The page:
LINCOLN, NEBRASKA – In 2003, Carrie Howard was in a serious auto accident and was given the powerful painkiller Darvocet to manager her pain. Like many people who used the drug, she became dependent, seeking out new doctors and even dentists to write her more prescriptions for Darvocet. What Carrie and so many people like her never knew is that Darvocet , as well as other drugs containing the active ingredient propoxyphene, had been heavily criticized over the years because of its high dependency and overdose risks. At the young age of 33, Carrie became one of hundreds of people who died using the drug.
An estimated 7 million Americans abused prescription drugs in 2009, and the habit kills more people than car accidents in 16 states, says Omaha state senator Gwen Howard, Carrie’s mother. Sen. Howard championed a bill in the Nebraska Legislature that would establish a statewide system to alert physicians, hospitals and pharmacists when someone attempts to obtain prescription drugs from multiple providers. Nebraska is one of the few states that does not have a tracking system for prescriptions.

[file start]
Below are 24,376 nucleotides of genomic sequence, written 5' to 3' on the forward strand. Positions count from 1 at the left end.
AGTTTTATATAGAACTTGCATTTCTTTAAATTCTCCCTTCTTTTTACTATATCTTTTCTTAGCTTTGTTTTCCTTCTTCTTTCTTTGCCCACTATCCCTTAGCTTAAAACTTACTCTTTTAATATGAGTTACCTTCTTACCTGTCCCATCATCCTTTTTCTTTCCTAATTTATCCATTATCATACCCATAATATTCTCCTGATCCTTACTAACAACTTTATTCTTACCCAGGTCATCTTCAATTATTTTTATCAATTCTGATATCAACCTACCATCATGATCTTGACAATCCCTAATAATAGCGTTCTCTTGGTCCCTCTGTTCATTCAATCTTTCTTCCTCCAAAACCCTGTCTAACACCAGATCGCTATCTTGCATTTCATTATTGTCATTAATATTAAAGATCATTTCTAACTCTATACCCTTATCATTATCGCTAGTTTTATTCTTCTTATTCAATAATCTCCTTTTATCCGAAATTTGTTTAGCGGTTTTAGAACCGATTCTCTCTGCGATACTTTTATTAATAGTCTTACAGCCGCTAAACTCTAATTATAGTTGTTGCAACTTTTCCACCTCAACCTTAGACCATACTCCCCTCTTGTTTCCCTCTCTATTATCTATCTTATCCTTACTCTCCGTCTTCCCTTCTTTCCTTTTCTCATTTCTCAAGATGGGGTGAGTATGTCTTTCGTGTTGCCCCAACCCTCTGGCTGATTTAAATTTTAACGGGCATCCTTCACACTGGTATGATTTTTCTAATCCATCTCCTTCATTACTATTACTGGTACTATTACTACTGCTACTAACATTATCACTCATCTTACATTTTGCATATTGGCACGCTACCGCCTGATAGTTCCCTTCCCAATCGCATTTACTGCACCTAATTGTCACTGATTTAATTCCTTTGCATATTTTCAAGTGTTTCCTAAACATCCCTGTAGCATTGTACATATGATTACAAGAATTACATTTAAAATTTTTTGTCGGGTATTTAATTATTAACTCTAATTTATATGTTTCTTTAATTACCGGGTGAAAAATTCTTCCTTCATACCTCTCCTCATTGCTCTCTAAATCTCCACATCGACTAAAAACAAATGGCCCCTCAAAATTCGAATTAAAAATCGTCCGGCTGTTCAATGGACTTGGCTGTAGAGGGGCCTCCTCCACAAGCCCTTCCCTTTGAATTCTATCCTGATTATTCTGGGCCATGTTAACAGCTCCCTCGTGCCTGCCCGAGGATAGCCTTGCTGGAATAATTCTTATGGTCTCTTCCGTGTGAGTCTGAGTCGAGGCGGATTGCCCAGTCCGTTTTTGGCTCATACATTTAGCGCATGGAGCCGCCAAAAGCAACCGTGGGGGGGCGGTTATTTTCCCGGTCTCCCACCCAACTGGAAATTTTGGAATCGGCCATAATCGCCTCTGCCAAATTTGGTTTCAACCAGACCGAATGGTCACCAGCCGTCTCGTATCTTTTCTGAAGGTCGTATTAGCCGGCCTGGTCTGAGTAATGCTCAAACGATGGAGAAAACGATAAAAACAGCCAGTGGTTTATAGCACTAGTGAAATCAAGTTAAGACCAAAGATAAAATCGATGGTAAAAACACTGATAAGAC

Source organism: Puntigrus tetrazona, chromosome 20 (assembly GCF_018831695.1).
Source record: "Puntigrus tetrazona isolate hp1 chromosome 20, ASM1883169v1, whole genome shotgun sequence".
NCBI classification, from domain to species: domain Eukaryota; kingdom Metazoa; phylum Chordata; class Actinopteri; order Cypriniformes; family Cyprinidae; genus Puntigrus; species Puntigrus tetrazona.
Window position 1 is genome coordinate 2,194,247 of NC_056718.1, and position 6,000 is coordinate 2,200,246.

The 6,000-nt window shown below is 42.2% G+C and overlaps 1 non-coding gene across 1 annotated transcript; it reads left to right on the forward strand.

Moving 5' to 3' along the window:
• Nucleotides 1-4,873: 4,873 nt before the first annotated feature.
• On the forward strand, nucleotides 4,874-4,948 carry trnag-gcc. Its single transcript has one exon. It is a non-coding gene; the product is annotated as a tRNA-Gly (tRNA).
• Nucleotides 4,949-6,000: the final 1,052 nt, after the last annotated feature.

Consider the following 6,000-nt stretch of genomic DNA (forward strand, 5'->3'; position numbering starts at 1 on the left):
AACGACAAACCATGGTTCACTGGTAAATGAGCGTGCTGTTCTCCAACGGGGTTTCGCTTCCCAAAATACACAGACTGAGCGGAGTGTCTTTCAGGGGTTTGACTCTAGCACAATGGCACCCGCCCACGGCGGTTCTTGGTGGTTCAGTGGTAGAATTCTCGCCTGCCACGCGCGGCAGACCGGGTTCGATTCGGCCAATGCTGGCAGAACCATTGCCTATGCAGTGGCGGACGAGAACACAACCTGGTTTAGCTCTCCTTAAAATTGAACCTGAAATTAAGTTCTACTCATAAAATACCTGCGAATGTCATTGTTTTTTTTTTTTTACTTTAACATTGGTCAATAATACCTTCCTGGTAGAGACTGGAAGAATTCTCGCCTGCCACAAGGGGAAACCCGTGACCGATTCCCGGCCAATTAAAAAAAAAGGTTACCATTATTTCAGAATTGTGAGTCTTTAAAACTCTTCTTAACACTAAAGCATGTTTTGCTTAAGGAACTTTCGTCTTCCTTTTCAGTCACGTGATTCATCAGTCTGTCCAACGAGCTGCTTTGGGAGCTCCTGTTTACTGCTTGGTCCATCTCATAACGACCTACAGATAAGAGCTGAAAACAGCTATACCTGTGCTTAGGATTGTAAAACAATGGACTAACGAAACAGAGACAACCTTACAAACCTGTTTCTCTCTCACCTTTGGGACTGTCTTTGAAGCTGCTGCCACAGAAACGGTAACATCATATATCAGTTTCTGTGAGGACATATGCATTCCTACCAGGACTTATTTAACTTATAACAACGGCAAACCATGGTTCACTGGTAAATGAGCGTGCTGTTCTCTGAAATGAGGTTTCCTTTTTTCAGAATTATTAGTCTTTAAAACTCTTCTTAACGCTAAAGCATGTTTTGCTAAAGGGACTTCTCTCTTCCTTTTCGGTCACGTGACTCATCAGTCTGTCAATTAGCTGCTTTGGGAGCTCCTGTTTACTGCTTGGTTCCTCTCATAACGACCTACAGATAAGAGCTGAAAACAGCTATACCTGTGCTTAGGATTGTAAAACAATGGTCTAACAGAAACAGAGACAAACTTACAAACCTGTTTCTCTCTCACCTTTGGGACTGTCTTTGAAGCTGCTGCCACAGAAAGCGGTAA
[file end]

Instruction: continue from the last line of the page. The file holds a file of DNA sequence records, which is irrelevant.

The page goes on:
Propoxyphene was approved by the Food and Drug Administration (FDA) for the treatment of mild to moderate pain more than 50 years ago, and had become one of the most prescribed painkillers in the country. Over the years the watchdog group Public Citizen petitioned the FDA to pull the drug because of overdose deaths and other safety issues in patients who used the drug. Despite the concerns, the FDA chose to keep propoxyphene-containing medications, such as Darvocet, on the market. Meanwhile, European drug agencies heeded the warnings and opted to ban the drug.
Late last year, after a review of data that linked propoxyphene to deadly heart rhythm abnormalities, the FDA finally pulled the drug from the U.S. market.